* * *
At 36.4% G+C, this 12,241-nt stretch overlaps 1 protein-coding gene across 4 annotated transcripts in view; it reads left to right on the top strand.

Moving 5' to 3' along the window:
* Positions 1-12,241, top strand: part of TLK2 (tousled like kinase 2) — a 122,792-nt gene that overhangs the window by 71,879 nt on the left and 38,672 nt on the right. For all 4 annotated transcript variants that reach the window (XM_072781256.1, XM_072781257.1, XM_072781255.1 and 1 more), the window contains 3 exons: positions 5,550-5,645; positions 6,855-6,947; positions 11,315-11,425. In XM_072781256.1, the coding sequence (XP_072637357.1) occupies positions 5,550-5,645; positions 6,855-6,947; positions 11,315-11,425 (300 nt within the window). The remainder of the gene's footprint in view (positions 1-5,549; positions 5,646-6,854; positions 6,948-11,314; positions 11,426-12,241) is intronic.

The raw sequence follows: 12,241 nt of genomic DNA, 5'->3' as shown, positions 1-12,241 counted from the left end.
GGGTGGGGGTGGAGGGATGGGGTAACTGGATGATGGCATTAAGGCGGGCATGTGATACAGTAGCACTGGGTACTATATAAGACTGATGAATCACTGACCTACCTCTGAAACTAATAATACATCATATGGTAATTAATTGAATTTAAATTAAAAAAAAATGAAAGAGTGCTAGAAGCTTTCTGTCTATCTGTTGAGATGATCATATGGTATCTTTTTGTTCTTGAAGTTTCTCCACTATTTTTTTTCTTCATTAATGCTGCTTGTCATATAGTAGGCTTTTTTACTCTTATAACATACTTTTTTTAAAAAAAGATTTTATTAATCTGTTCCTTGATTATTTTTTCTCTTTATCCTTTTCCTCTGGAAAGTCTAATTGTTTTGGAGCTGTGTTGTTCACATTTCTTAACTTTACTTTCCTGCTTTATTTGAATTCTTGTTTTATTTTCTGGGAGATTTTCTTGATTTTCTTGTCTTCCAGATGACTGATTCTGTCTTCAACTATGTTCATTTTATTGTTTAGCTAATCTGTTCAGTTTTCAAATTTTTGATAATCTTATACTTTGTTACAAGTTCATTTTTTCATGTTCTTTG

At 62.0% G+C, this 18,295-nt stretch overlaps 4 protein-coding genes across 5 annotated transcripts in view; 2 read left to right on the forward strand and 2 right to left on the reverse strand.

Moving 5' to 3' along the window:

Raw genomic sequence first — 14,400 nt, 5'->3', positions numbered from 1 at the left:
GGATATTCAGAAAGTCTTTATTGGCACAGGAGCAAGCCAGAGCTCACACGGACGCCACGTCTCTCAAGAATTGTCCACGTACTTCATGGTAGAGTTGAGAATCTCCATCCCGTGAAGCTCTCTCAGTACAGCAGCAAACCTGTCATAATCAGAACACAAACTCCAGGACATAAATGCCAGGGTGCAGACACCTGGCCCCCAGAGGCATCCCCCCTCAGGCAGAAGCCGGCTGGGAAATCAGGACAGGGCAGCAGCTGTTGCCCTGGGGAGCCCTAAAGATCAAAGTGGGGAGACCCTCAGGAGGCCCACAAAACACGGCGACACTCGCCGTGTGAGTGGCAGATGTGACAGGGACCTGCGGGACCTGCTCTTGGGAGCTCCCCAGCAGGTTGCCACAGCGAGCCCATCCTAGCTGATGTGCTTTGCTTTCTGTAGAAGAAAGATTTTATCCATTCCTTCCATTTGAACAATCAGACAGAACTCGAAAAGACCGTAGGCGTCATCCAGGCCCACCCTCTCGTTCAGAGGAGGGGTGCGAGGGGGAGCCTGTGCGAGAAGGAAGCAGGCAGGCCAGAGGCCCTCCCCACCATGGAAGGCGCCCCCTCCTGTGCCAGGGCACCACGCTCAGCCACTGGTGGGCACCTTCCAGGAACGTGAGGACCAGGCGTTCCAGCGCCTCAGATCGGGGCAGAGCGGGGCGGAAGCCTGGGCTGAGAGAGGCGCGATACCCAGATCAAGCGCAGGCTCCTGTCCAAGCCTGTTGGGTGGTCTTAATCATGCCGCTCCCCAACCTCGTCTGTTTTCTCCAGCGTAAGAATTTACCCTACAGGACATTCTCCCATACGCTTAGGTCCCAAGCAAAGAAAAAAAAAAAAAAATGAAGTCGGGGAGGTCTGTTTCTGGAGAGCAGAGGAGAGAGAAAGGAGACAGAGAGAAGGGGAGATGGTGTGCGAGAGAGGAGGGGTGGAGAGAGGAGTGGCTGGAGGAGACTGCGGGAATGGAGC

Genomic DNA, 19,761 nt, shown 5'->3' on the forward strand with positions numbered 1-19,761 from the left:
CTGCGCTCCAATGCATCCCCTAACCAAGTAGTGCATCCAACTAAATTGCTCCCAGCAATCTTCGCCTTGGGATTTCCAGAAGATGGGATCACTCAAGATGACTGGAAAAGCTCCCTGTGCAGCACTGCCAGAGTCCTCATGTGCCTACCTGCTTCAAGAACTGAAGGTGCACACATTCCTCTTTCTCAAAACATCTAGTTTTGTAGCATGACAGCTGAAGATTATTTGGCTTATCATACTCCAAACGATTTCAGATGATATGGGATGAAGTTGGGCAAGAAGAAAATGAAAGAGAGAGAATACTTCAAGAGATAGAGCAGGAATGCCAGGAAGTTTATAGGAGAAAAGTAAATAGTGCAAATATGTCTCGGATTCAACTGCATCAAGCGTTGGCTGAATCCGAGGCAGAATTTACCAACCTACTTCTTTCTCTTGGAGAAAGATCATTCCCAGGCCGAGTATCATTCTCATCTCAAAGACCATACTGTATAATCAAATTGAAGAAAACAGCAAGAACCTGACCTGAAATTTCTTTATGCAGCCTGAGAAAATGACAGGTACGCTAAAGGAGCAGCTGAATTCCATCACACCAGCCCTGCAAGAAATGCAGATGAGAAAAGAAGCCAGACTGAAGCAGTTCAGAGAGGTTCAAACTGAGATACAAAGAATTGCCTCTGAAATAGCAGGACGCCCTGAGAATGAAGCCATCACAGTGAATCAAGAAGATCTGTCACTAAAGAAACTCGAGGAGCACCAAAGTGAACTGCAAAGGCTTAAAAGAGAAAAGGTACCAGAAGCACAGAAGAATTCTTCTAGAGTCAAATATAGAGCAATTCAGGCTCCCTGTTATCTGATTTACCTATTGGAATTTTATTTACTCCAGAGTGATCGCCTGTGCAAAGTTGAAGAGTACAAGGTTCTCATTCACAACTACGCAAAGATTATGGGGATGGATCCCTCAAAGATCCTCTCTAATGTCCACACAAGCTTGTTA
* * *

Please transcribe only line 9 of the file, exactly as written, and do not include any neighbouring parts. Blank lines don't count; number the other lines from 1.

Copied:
GGATATTCAGAAAGTCTTTATTGGCACAGGAGCAAGCCAGAGCTCACACGGACGCCACGTCTCTCAAGAATTGTCCACGTACTTCATGGTAGAGTTGAGAATCTCCATCCCGTGAAGCTCTCTCAGTACAGCAGCAAACCTGTCATAATCAGAACACAAACTCCAGGACATAAATGCCAGGGTGCAGACACCTGGCCCCCAGAGGCATCCCCCCTCAGGCAGAAGCCGGCTGGGAAATCAGGACAGGGCAGCAGCTGTTGCCCTGGGGAGCCCTAAAGATCAAAGTGGGGAGACCCTCAGGAGGCCCACAAAACACGGCGACACTCGCCGTGTGAGTGGCAGATGTGACAGGGACCTGCGGGACCTGCTCTTGGGAGCTCCCCAGCAGGTTGCCACAGCGAGCCCATCCTAGCTGATGTGCTTTGCTTTCTGTAGAAGAAAGATTTTATCCATTCCTTCCATTTGAACAATCAGACAGAACTCGAAAAGACCGTAGGCGTCATCCAGGCCCACCCTCTCGTTCAGAGGAGGGGTGCGAGGGGGAGCCTGTGCGAGAAGGAAGCAGGCAGGCCAGAGGCCCTCCCCACCATGGAAGGCGCCCCCTCCTGTGCCAGGGCACCACGCTCAGCCACTGGTGGGCACCTTCCAGGAACGTGAGGACCAGGCGTTCCAGCGCCTCAGATCGGGGCAGAGCGGGGCGGAAGCCTGGGCTGAGAGAGGCGCGATACCCAGATCAAGCGCAGGCTCCTGTCCAAGCCTGTTGGGTGGTCTTAATCATGCCGCTCCCCAACCTCGTCTGTTTTCTCCAGCGTAAGAATTTACCCTACAGGACATTCTCCCATACGCTTAGGTCCCAAGCAAAGAAAAAAAAAAAAAAATGAAGTCGGGGAGGTCTGTTTCTGGAGAGCAGAGGAGAGAGAAAGGAGACAGAGAGAAGGGGAGATGGTGTGCGAGAGAGGAGGGGTGGAGAGAGGAGTGGCTGGAGGAGACTGCGGGAATGGAGC